“We have to hang everything on 1.5C,” said Luteru. “For us, this is about our survival.”
The world is currently about 1.2C above preindustrial levels, and this year has seen record temperatures, Some scientists have suggested that hopes of making the emissions cuts necessary for 1.5C have now vanished and that the Cop talks should reflect that. Luteru rebuffed this, pointing to the conclusions of the Intergovernmental Panel on Climate Change, which found that the 1.5C target was still just feasible.
Some countries might prefer to give up the 1.5C target as an excuse for making less stringent emissions cuts. “We’ve got to be careful because the reality is that there are also special interest groups out there,” Luteru said. “They will say what they say to satisfy their own constituents. But we are steadfast in our view that we must keep to 1.5C. Because the science has told us that anything above that is going to affect our survival.”
At Cop28, governments and large oil and gas companies are also expected to pledge major cuts in emissions of methane, a greenhouse gas that comes largely from oil and gas operations and agriculture. World leaders will also sign a declaration on food, as production around the world will come under increasing pressure from the climate crisis. They are also likely to approve a target of tripling renewable energy generation by 2030.
But major points of contention could still scupper agreement. Rich countries have agreed to set up a loss and damage fund for the rescue and rehabilitation of poor and vulnerable communities stricken by extreme weather, but as yet there is almost no money in it.
Harjeet Singh, the head of global political strategy at the Climate Action Network, said: “The operationalisation of the loss and damage fund is a non-negotiable priority to urgently support those already suffering from climate-induced disasters. The financial pledges must go beyond setting up the secretariat to actual fund allocation, adequately supporting those who are losing homes, livelihoods and income.”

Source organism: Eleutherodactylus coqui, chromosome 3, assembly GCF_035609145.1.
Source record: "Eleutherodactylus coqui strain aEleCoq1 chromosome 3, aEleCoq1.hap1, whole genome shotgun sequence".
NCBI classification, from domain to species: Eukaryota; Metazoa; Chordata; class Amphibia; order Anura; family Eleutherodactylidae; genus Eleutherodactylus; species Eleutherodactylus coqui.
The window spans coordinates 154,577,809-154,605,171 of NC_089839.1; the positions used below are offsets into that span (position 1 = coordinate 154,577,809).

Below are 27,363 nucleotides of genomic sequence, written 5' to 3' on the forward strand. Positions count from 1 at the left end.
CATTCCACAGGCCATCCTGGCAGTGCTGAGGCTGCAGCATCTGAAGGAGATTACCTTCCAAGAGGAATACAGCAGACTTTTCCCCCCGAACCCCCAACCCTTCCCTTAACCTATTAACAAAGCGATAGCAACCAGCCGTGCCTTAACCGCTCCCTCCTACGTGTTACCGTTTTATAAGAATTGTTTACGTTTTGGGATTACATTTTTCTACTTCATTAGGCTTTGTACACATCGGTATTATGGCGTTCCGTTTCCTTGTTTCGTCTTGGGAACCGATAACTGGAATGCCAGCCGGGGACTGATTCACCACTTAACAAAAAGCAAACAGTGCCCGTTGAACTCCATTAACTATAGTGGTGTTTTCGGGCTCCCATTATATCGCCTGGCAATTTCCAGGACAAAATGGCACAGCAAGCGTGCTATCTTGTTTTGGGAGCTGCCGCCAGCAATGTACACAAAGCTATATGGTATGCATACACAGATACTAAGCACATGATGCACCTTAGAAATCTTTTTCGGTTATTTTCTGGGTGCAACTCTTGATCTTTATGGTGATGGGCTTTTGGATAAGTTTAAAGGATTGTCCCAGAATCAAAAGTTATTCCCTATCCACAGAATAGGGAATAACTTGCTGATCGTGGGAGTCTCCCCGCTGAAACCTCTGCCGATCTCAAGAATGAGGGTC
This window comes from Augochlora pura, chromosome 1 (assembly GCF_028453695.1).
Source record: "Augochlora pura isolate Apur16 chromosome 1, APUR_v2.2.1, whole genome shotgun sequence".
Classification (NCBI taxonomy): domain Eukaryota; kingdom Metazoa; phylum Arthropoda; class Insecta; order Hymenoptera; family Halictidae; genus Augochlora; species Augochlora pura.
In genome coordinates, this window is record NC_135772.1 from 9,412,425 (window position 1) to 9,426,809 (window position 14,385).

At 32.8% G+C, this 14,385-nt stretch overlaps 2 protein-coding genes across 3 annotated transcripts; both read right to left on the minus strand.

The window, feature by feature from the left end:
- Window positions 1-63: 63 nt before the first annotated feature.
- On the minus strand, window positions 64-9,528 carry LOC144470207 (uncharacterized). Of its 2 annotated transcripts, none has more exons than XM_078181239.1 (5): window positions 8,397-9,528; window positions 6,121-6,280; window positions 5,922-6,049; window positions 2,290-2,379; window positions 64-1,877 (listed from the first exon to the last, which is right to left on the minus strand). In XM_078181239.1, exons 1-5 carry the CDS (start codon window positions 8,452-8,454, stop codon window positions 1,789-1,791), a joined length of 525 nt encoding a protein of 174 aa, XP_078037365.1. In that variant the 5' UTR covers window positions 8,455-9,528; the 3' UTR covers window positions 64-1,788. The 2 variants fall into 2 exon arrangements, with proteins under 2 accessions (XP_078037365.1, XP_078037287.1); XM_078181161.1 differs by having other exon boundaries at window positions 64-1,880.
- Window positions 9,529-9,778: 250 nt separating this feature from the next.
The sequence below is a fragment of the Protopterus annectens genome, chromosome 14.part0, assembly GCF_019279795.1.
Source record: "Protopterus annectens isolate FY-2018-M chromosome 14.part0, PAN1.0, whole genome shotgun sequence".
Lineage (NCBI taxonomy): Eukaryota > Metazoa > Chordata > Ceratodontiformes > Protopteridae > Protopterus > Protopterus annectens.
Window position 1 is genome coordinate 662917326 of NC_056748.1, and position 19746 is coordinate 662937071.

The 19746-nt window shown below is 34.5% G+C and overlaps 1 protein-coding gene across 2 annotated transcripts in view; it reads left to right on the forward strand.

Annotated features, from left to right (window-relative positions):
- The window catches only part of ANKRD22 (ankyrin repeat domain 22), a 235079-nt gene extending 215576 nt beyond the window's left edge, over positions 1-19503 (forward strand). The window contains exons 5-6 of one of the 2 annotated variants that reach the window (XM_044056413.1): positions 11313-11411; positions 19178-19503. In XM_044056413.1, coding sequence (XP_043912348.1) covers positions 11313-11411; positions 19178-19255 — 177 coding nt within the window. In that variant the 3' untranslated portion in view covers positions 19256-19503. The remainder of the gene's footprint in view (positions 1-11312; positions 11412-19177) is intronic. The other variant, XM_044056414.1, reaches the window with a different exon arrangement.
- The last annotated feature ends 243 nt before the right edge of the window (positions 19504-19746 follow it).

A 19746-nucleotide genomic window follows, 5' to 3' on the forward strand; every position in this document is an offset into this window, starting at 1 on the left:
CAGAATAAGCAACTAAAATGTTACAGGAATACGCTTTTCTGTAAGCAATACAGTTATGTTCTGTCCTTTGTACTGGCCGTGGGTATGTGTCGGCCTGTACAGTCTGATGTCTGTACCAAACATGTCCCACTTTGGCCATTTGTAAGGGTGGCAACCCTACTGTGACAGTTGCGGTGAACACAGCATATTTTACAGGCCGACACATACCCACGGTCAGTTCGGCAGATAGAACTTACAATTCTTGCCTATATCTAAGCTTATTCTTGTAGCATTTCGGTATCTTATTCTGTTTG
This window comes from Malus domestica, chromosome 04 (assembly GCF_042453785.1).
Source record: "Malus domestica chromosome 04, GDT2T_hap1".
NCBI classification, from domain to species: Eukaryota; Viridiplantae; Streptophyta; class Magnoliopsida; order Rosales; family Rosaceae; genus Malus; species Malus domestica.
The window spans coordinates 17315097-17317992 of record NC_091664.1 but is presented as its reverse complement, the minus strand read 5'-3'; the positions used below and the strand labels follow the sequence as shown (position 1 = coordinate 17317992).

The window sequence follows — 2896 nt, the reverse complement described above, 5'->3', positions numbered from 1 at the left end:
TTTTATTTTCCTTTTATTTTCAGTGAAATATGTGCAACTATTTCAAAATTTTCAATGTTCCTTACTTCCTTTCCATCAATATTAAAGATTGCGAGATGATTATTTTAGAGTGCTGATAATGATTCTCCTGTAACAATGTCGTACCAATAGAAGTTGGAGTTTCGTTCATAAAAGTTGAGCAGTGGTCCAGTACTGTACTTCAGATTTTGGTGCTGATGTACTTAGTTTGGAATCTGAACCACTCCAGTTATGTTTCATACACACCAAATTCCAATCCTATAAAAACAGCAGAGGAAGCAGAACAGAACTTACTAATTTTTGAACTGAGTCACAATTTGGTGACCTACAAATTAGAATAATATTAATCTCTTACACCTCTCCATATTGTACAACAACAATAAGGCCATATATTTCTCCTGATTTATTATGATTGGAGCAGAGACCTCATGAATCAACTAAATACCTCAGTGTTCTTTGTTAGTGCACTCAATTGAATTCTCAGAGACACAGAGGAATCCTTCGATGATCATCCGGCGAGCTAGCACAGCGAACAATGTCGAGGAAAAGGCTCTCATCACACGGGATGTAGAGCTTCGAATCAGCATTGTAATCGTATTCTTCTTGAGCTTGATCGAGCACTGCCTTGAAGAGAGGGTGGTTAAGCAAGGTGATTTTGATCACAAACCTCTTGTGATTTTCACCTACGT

There is also no agreement over fossil fuels. The UK, the US and the EU want strong language in the final text on “phasing out unabated fossil fuels”, which would allow a limited role for using carbon capture and storage technology. But campaigners would like to excise the word unabated, while many other governments would like to weaken the pledge to “phasing down”.
Most important of all for the 1.5C target, the current emissions-cutting plans of the world’s biggest emitters are nowhere near adequate for the scale of the crisis. Scientists say emissions must be cut by nearly half compared with 2010 levels by the end of this decade, but emissions have continued to rise, reaching record levels this year. Without much stronger action and policies within the next few years, the chance of sticking to the limit will be gone.
Simon Stiell, the UN’s climate chief, said: “We need a clear signal, based on what is negotiated, that there will be a climate action surge.”
None of the G20 governments, responsible for 80% of global emissions, are likely to make major new pledges at this conference. John Kerry, speaking to journalists in Dubai, said: “I feel confident that we will make progress [at Cop28]. The question is: how much progress?”
Photograph: Kamran Jebreili/AP